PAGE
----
We work in the sweet spot for innovation, somewhere between strategy, design and technology. Of these areas, technology is certainly the one that evolves the fastest and most often. It’s one thing to keep up with technology by reading or talking about it, but yet another to truly grasp the possibilities and implications, especially on the user experience, of these emerging and often disrupting technologies. That is why we decided to spend a day each month to get some hands-on experience.

To start off our tinkering with technology sessions, we decided to explore the seemingly endless possibilities of Arduino.

Arduino provides endless prototyping possibilities.

What is Arduino?

Arduino is an open-source electronics platform based on easy-to-use hardware and software. The arduino board is the core of this platform. It allows you to connect digital or analog inputs to almost any kind of conceivable output. By sending instructions to the microcontroller on the board, your board knows how to interpret the incoming signal, how to process it and what to tell the designated output to do.

Connecting all these components can be done by using breadboards and pin-cables. The amount of possible inputs and outputs is almost endless. For instance, you can get 37 input sensors that allow you to register touch, temperature, light, heartbeats, flames, shocks, laser, infrared and much more, and all this for under 50 euros!

With all this, you can for instance create a door lock that only unlocks with a secret knock, make your own obstacle-avoiding companion robot or build your own Mars Rover replica and probably anything else you can possibly think of.

It might seem overwhelming at first, especially if you think of yourself as a non-technical person. But we can tell you from first hand experience: it ain’t that hard.

It’s not rocket science.

Getting started with Arduino is pretty easy with the official Arduino starter kit. In this kit you can find a compact but comprehensive book containing the theory you need to get started with electronics and coding. Additionally, you can find instructions for 15 projects and all the necessary hardware to complete them.

By assembling the hardware according to the provided schemes we gathered insights in basic electronic components and sensors. The provided code was easy to understand and uploading the code to the Arduino’s controller was literally as simple as pushing a button. In no time all of us we’re making working spaceship interfaces, love-o-meters and motorized pinwheels. So we decided to up the ante and to set ourselves our first mission.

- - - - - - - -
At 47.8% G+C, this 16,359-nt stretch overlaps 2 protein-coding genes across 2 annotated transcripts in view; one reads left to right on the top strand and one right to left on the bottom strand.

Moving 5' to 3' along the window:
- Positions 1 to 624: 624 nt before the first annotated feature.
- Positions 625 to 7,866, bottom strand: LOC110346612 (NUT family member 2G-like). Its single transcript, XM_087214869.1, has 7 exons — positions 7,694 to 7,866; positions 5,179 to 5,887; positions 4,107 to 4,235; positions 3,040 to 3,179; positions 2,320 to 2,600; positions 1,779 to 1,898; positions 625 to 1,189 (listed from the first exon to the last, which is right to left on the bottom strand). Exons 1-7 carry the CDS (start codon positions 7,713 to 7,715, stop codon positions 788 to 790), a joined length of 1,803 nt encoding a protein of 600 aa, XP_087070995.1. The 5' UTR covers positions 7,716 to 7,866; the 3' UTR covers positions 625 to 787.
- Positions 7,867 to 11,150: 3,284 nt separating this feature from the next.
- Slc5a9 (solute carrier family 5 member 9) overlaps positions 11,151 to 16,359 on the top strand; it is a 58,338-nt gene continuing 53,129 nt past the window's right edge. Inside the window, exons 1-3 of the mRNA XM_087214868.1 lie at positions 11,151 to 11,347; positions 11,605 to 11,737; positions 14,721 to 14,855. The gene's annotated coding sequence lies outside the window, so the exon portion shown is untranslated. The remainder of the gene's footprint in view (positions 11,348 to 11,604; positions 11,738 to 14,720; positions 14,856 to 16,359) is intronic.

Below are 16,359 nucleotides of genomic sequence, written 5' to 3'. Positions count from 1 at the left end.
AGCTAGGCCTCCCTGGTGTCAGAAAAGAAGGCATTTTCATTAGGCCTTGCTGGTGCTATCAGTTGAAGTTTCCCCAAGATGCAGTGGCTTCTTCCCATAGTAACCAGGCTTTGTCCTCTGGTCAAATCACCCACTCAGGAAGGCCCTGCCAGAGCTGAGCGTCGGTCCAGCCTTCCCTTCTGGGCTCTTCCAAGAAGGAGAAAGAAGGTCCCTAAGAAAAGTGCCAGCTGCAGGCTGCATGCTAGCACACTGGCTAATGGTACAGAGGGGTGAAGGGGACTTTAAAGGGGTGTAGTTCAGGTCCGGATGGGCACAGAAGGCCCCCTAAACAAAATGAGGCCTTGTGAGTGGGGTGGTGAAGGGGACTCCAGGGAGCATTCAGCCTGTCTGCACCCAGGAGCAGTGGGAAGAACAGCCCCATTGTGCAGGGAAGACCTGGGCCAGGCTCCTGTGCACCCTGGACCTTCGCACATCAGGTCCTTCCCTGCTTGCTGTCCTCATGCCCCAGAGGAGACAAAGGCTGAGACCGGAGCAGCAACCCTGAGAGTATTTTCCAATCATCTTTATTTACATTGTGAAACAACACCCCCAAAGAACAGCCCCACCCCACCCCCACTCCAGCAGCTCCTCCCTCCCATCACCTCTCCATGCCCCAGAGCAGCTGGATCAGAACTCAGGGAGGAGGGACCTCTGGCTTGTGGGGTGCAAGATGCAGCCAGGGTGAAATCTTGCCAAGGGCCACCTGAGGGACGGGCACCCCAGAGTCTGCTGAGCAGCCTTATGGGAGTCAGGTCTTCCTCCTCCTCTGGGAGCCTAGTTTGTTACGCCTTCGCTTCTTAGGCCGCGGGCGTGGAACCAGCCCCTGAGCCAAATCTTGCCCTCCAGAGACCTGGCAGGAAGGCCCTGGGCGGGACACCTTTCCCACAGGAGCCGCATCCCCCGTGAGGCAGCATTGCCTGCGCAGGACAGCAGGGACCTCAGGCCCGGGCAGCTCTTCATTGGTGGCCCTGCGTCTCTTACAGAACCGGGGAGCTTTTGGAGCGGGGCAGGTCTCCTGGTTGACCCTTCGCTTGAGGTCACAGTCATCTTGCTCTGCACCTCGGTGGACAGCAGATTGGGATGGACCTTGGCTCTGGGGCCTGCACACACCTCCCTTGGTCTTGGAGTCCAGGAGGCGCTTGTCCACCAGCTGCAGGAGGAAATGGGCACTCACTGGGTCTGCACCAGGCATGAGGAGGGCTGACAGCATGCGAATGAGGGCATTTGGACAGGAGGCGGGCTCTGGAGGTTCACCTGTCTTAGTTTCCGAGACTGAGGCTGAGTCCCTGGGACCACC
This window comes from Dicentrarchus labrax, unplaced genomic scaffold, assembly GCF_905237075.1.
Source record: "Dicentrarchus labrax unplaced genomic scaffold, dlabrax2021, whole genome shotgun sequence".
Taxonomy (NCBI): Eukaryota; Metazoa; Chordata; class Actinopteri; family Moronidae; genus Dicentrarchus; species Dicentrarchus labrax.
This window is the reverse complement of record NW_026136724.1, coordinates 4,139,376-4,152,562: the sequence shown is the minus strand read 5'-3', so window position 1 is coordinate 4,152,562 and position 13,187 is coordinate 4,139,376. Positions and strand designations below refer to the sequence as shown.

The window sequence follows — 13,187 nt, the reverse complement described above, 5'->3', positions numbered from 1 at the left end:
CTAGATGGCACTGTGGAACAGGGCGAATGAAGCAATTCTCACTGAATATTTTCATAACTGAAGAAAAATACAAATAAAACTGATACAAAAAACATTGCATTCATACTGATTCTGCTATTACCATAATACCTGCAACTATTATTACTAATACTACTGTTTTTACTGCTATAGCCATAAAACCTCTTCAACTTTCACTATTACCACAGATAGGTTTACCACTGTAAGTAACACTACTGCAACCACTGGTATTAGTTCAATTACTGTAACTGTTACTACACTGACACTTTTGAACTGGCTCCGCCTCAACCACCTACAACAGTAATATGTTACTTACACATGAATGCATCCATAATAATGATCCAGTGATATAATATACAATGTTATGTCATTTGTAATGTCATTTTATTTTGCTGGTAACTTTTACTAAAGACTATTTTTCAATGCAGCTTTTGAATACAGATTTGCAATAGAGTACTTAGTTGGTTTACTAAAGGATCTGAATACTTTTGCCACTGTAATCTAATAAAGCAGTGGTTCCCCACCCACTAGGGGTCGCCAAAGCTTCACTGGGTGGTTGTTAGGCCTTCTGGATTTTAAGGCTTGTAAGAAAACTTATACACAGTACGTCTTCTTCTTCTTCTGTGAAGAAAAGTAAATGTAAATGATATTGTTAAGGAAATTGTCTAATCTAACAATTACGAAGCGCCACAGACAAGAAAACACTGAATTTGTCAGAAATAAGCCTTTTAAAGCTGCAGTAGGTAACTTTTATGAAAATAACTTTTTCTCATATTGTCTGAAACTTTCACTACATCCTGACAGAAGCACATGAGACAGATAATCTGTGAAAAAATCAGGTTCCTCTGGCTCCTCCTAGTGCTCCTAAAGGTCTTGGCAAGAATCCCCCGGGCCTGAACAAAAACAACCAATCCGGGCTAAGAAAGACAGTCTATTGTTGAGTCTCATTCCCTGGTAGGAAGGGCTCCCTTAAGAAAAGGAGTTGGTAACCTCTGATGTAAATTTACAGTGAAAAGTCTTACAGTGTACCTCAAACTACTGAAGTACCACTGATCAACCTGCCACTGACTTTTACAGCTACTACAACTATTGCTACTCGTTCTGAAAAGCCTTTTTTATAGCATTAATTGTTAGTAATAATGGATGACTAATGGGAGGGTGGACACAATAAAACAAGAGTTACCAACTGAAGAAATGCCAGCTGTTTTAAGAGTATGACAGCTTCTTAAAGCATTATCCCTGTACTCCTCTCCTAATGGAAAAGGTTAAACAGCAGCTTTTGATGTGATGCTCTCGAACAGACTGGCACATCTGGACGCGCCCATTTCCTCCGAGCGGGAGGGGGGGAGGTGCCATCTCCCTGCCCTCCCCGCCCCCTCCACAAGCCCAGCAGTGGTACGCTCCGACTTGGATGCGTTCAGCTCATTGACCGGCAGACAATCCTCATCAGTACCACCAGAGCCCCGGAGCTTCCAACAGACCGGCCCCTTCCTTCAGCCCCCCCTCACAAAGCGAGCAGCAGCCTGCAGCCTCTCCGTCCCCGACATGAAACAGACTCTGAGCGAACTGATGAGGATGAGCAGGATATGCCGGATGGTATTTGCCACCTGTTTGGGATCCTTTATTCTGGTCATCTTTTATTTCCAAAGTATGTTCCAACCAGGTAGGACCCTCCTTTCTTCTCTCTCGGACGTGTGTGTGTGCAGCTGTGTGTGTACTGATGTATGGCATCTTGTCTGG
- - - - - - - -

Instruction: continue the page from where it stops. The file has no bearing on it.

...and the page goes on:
How to build the prototype of a gesture-based interface?

Inspired by our colleagues at IDEO, we decided we wanted to try and come up with a similar experiment to control our Spotify with gestures. In our case though, it had to be Arduino-based, cheap, and we needed to be able to complete the prototype in less than a day’s time.

The hardware

The first thing we had to do, was to find input sensors that’d allow us to capture hand gestures in a similar way the kinect would. By searching for sensors that’d do just this, it became clear quite quickly that we wouldn’t be able to match the accuracy of this specialised device. We did however find a blog post via the arduino website that set us in the right direction.

With just two ultrasonic sensors, costing 1 euro each, we would be able to register a limited amount of gestures by placing our hands in front of the sensors and moving them closer or further away.

The software

The same post guided us to an incredibly useful Python library named Pyautogui. This library allowed us to establish a connection between a computer and the Arduino board and converts the input received from the sensors to predefined keystrokes which would let us control the active application on the computer.


The code

With the hardware and software in place, we just had to map the input to the desired output. We configured our setup like this:

  • Raising our hands before both sensors would play or pause the music
  • Raising only our left or right hand would play the previous or next song
  • Moving our right hand closer or further away from the sensor would lower or raise the volume.

So what did we learn after one day of tinkering with Arduino?

Arduino is an incredibly powerful and extremely versatile platform. The range of available input sensors and outputs is huge and together with the seemingly endless amount of documented examples you should be able to create almost anything you can think of.

But what is even more impressive is the ease of use and speed. Building a circuit is child’s play and even coding for the Arduino is extremely accessible for even the least code-savvy among us. All this makes Arduino the perfect starting point for anyone’s journey into technology and the ideal rapid prototyping tool for any kind of electronics-based project.

If your still don’t believe us, just take a look at our first gesture-based prototype, built in less than a day:

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